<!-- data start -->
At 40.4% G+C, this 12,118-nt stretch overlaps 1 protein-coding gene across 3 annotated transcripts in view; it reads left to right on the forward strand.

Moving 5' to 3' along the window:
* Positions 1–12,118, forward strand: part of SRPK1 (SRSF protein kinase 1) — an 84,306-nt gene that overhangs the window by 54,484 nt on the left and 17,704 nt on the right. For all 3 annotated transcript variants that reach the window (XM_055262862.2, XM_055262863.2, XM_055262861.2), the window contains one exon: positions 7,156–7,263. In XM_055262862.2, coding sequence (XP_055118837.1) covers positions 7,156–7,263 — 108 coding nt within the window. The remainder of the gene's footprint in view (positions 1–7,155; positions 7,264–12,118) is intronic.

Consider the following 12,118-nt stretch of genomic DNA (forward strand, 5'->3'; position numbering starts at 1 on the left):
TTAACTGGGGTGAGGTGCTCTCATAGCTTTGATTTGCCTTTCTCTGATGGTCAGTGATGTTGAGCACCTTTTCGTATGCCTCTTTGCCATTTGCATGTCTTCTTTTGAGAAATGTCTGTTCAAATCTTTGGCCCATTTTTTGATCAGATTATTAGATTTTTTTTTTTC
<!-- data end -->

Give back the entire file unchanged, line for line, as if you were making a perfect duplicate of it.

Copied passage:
At 40.4% G+C, this 12,118-nt stretch overlaps 1 protein-coding gene across 3 annotated transcripts in view; it reads left to right on the forward strand.

Moving 5' to 3' along the window:
* Positions 1–12,118, forward strand: part of SRPK1 (SRSF protein kinase 1) — an 84,306-nt gene that overhangs the window by 54,484 nt on the left and 17,704 nt on the right. For all 3 annotated transcript variants that reach the window (XM_055262862.2, XM_055262863.2, XM_055262861.2), the window contains one exon: positions 7,156–7,263. In XM_055262862.2, coding sequence (XP_055118837.1) covers positions 7,156–7,263 — 108 coding nt within the window. The remainder of the gene's footprint in view (positions 1–7,155; positions 7,264–12,118) is intronic.

Consider the following 12,118-nt stretch of genomic DNA (forward strand, 5'->3'; position numbering starts at 1 on the left):
TTAACTGGGGTGAGGTGCTCTCATAGCTTTGATTTGCCTTTCTCTGATGGTCAGTGATGTTGAGCACCTTTTCGTATGCCTCTTTGCCATTTGCATGTCTTCTTTTGAGAAATGTCTGTTCAAATCTTTGGCCCATTTTTTGATCAGATTATTAGATTTTTTTTTTTC